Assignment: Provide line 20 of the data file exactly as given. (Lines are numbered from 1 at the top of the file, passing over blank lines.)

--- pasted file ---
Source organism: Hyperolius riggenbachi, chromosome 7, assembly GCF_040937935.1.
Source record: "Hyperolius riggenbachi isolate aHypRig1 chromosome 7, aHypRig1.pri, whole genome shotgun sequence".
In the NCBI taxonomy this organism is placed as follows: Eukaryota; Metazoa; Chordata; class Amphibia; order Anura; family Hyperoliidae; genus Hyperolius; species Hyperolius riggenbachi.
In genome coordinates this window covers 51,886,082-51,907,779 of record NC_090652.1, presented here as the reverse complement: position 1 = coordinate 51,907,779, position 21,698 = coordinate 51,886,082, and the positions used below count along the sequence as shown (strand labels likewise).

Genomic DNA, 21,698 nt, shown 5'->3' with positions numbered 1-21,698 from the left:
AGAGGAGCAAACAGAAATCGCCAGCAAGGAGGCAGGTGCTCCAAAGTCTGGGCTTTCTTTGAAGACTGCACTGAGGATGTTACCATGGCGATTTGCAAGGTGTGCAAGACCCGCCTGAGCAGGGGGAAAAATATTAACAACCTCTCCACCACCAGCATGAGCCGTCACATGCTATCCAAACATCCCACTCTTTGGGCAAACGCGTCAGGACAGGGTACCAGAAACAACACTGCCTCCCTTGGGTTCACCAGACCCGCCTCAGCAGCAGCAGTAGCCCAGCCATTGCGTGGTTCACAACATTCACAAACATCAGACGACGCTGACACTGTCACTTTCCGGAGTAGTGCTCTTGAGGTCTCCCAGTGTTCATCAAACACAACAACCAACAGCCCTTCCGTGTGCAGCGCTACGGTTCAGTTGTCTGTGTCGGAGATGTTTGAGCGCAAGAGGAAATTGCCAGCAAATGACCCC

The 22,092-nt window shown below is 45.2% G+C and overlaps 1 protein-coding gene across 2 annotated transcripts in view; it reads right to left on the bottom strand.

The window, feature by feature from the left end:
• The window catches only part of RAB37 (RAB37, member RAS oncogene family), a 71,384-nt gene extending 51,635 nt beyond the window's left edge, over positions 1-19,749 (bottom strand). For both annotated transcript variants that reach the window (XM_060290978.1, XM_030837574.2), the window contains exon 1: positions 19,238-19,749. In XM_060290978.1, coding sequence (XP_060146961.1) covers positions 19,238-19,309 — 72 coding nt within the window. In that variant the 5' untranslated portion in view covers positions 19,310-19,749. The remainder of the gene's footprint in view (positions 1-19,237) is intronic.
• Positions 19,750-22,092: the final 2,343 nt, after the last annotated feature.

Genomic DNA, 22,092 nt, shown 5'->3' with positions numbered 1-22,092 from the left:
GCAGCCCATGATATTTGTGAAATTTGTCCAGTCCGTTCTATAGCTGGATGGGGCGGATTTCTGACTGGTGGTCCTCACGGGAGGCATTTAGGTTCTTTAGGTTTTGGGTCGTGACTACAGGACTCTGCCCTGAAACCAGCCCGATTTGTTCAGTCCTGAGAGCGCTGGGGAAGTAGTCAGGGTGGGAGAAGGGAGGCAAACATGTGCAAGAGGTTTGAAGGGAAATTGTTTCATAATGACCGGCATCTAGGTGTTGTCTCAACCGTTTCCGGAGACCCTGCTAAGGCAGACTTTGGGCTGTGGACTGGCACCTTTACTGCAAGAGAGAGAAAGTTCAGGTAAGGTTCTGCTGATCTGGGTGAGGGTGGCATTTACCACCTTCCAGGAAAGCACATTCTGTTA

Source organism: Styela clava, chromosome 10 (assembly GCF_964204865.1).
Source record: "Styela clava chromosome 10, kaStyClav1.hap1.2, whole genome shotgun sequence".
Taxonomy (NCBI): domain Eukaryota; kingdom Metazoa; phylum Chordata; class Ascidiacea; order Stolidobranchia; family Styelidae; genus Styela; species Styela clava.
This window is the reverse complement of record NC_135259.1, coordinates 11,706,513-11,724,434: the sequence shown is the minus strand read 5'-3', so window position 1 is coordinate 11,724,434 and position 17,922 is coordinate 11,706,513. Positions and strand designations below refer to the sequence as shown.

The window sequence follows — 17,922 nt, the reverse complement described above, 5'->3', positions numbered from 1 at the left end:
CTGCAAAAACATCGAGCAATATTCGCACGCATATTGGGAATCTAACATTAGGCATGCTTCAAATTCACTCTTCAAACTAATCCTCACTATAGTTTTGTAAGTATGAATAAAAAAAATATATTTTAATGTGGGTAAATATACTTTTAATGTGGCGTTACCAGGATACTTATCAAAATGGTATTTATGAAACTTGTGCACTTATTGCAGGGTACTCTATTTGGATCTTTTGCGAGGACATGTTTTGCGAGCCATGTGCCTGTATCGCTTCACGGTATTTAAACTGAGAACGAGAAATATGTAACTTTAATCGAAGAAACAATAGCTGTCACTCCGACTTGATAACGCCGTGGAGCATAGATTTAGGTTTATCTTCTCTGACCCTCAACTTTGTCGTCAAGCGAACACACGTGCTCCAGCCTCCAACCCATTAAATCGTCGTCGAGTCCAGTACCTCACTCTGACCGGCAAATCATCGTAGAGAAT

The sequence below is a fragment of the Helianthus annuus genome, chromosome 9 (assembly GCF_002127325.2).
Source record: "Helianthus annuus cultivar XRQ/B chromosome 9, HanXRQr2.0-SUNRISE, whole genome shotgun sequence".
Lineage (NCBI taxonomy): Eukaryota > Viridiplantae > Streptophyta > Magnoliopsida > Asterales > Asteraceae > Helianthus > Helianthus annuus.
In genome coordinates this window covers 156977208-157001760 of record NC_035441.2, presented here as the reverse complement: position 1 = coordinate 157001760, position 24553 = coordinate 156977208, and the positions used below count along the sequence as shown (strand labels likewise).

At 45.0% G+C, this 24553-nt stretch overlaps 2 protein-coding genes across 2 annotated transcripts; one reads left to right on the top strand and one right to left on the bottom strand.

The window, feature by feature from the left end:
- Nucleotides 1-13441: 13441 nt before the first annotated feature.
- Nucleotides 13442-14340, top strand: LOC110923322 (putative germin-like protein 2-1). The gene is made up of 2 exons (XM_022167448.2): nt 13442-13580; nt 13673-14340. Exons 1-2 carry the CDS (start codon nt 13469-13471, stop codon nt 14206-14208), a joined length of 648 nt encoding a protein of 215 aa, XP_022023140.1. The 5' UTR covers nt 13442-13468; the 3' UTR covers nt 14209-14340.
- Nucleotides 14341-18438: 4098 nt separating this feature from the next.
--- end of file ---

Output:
Source record: "Helianthus annuus cultivar XRQ/B chromosome 9, HanXRQr2.0-SUNRISE, whole genome shotgun sequence".